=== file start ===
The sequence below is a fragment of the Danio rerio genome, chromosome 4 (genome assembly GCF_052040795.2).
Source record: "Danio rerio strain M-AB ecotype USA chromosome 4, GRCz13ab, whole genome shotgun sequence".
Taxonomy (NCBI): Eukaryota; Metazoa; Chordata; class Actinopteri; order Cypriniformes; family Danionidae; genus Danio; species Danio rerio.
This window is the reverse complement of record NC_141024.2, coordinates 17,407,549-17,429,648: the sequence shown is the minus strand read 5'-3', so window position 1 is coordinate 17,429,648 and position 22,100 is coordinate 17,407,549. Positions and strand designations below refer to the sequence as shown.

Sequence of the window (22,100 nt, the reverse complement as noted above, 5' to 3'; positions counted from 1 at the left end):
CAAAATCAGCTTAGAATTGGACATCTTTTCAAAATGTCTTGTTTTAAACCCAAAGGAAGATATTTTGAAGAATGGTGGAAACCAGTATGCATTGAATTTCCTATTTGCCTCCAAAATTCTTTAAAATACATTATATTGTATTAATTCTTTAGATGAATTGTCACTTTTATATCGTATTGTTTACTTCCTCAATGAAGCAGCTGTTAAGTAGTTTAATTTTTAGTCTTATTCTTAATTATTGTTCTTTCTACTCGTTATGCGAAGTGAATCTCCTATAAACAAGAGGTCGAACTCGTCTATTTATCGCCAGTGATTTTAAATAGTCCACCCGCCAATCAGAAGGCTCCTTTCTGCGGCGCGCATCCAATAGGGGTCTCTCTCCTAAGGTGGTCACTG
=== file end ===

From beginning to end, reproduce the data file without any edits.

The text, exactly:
The sequence below is a fragment of the Danio rerio genome, chromosome 4 (genome assembly GCF_052040795.2).
Source record: "Danio rerio strain M-AB ecotype USA chromosome 4, GRCz13ab, whole genome shotgun sequence".
Taxonomy (NCBI): Eukaryota; Metazoa; Chordata; class Actinopteri; order Cypriniformes; family Danionidae; genus Danio; species Danio rerio.
This window is the reverse complement of record NC_141024.2, coordinates 17,407,549-17,429,648: the sequence shown is the minus strand read 5'-3', so window position 1 is coordinate 17,429,648 and position 22,100 is coordinate 17,407,549. Positions and strand designations below refer to the sequence as shown.

Sequence of the window (22,100 nt, the reverse complement as noted above, 5' to 3'; positions counted from 1 at the left end):
CAAAATCAGCTTAGAATTGGACATCTTTTCAAAATGTCTTGTTTTAAACCCAAAGGAAGATATTTTGAAGAATGGTGGAAACCAGTATGCATTGAATTTCCTATTTGCCTCCAAAATTCTTTAAAATACATTATATTGTATTAATTCTTTAGATGAATTGTCACTTTTATATCGTATTGTTTACTTCCTCAATGAAGCAGCTGTTAAGTAGTTTAATTTTTAGTCTTATTCTTAATTATTGTTCTTTCTACTCGTTATGCGAAGTGAATCTCCTATAAACAAGAGGTCGAACTCGTCTATTTATCGCCAGTGATTTTAAATAGTCCACCCGCCAATCAGAAGGCTCCTTTCTGCGGCGCGCATCCAATAGGGGTCTCTCTCCTAAGGTGGTCACTG